Mindful Dirt Balls

Still taken from video by Jenna Close and Jon Held.

Still taken from video by Jenna Close and Jon Held.

Unexpected Transformations and the Art of Hikaru Dorodango

This was once a pile of dirt.

I came across this post on thisiscolossal that blew me away. It describes an entire Japanese art form I've never heard of before. It's called hikaru dorodango (which translates to "shiny dumpling"). 

What you're looking at above is a shiny perfect sphere...of dirt. Hikaru Dorodango is the art of making dirt into extremely fragile, incredibly beautiful sculptures. It's an art of process, not outcome. Can I say that again?

It's the making of the spheres, not how long they last or the outcome, that is meant to be focused on.

In other words, hikaru dorodango is a mindfulness practice. I find this an inspiring and stunning testament to the act of creation. Check out the dorodangos on the shelf:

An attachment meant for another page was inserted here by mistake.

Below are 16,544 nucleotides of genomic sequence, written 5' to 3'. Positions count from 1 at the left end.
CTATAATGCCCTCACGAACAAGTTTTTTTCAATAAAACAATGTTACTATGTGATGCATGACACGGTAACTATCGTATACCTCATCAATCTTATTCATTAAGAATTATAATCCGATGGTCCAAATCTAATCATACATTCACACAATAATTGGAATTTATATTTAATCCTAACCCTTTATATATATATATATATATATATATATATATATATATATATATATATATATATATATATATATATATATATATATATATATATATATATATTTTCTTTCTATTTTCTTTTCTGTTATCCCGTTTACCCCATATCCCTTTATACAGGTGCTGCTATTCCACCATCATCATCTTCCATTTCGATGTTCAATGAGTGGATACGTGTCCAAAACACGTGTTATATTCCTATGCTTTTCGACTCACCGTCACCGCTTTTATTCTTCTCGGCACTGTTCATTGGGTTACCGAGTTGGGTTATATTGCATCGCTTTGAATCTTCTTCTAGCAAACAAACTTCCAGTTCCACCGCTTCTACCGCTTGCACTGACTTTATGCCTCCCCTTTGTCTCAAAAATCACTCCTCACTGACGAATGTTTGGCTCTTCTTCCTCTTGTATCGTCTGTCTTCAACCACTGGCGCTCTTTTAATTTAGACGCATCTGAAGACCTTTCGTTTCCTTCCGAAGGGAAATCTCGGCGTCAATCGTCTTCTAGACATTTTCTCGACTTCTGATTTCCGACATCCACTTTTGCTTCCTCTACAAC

Hours of work have gone into these simple globes. Still taken from video by Jenna Close and Jon Held.

Hours of work have gone into these simple globes. Still taken from video by Jenna Close and Jon Held.

Hours of work have gone into these simple globes.

And yet, if someone were to turn on a strong hose, they would all disappear. But in the process of adding fine layer after layer of dirt, something is created, and it's not just the perfect ball. It's a sense of peace, calm, and connection with the earth.

Creativity is part of the core foundation of Beautiful Voyager, just like meeting other people is. The act of creation, and appreciation of creation, is a natural vaccine against stress. Use it when you can. I find just looking at these shapesthese rounded shiny globes made by human handsvery soothing. I hope you do too.

dorandango2

See a very cool video of Bruce Gardner's process of creating dorodangos here.   

Originally published March 28, 2016. Updated February 18, 2017.